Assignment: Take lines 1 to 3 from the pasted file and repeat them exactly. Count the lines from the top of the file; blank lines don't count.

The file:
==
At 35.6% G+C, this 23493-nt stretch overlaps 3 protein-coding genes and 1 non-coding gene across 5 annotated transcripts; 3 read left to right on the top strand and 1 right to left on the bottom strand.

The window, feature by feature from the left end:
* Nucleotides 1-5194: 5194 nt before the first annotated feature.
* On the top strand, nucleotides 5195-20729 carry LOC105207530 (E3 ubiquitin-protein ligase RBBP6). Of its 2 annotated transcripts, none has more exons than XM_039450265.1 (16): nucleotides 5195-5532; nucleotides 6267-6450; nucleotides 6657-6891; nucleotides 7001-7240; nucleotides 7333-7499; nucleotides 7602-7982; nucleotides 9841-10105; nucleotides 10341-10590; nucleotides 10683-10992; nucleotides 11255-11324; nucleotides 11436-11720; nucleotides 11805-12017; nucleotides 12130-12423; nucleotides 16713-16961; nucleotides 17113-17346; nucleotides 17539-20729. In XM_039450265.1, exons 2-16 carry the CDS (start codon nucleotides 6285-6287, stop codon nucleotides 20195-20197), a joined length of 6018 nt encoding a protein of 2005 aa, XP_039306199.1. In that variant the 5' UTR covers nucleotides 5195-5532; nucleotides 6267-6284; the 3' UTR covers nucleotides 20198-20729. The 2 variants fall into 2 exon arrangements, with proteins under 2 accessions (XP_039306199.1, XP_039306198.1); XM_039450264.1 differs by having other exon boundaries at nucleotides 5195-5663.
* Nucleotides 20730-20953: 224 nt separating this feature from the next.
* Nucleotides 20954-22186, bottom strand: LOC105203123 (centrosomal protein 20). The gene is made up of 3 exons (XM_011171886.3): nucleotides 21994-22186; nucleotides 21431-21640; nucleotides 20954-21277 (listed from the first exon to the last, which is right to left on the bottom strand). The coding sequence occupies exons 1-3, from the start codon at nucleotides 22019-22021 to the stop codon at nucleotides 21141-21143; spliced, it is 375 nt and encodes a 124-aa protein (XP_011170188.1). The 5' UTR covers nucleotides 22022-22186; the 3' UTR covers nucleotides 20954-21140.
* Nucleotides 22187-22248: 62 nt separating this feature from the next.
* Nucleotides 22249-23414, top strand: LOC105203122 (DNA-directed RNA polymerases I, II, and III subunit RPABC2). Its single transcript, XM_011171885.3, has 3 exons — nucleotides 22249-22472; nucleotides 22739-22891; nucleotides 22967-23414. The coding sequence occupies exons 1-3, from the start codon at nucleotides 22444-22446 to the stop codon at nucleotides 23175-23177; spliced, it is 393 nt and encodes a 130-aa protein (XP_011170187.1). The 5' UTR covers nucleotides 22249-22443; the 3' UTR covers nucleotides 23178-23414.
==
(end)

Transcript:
At 35.6% G+C, this 23493-nt stretch overlaps 3 protein-coding genes and 1 non-coding gene across 5 annotated transcripts; 3 read left to right on the top strand and 1 right to left on the bottom strand.

The window, feature by feature from the left end:
* Nucleotides 1-5194: 5194 nt before the first annotated feature.